Moving over to Dark Horse, Steve Niles returns to his long-shelved Cal McDonald character for Criminal Macabre : The Big Bleed Out #1, with gritty “horror noir” art courtesy of Gyula Nemeth. This one’s a pretty breezy read that does a nice job of re-introducing our ostensible “hero” — or of introducing him in the first place if you’re new to the franchise — and successfully transposes standard pulp tropes, particularly the femme fatale, into a horror context. Nothing earth-shattering happening here by any stretch, but as it’s only four issues I have no problem with following it through to the finish. I do kinda wish Niles would challenge himself with some more long-form storytelling, though.

Finally, the best-written book of the week is Dying Is Easy #1, which comes our way courtesy of IDW and the creative team of Joe Hill and Martin Simmonds. A disgraced former cop who drove a woman to suicide is trying to make it in the stand-up world, only to fall under immediate suspicion when a rival who stole some of his jokes for a routine he performed on the Jay Leno show turns up murdered in this debut issue, and Hill does a flat-out magnificent job of immersing us in his particularly sardonic view of comedy club “culture,”while Simmonds, who impressed with his work on Punks Not Dead, channels his inner Sienkiewicz with plenty of stylish aplomb. This comic was just plan great, and I’m looking forward to seeing where it goes.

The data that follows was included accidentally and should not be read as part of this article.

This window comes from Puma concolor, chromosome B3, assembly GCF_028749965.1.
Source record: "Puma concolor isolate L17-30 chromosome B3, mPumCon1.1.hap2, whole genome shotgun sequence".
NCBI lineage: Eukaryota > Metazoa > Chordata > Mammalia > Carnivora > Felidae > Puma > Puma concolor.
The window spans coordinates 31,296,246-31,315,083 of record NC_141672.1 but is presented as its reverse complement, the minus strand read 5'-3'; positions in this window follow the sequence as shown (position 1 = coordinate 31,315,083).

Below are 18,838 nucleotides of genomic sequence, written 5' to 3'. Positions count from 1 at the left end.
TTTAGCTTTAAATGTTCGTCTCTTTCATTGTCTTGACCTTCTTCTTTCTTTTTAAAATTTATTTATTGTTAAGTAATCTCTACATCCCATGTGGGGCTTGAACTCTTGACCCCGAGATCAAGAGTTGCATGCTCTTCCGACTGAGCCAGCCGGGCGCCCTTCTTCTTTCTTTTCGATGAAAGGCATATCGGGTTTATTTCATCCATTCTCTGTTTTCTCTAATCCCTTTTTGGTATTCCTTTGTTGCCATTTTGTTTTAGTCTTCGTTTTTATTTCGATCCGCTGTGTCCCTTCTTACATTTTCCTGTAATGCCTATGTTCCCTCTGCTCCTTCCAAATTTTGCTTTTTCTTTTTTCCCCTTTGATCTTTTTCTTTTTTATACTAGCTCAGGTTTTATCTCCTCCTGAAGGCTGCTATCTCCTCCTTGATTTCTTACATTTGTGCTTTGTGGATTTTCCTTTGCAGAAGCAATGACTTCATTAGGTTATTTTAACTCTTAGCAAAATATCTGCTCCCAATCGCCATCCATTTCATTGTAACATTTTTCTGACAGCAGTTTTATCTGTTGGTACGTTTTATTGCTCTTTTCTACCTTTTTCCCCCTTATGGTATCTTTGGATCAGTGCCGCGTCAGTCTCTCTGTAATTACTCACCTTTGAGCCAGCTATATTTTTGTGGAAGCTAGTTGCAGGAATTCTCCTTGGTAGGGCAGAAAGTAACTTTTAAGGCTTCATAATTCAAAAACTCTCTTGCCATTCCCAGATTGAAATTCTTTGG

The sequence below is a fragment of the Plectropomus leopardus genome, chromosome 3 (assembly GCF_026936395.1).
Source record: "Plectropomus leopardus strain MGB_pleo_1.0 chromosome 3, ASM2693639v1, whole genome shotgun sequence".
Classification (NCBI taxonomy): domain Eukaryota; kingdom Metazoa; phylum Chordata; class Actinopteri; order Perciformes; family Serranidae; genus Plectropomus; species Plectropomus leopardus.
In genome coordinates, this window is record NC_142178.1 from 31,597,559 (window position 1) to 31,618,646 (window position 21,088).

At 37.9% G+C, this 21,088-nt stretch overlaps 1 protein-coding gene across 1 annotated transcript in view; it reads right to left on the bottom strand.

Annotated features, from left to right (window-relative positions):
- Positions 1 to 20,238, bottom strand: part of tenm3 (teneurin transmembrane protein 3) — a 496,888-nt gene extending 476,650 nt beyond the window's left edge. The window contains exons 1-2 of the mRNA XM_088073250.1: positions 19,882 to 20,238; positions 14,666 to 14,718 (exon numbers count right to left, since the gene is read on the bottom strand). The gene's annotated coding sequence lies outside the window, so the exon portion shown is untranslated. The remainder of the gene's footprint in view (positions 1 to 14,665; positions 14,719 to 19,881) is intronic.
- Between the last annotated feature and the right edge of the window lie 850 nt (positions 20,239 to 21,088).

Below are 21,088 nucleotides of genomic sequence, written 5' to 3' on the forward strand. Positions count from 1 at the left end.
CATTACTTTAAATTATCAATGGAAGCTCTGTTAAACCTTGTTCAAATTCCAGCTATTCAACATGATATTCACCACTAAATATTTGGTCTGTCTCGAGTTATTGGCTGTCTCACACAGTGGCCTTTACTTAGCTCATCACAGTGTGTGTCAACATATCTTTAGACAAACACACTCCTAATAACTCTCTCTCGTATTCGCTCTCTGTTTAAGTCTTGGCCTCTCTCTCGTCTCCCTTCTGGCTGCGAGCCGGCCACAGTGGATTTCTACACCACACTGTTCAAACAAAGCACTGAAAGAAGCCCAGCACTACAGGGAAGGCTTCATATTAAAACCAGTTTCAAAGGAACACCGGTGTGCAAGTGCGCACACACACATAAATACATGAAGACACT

And that’ll about do it for this Round-Up, my last obligation being to remind you all that this column is brought to you each and every week by my Patreon site, where I serve up exclusive thrice-weekly rants and ramblings on the worlds of comics, films, television, literature, and politics for as little as a dollar a month. Subscribing is the best way to support my continuing work, so I’d be damn appreciative if you’d give it a look by heading on over to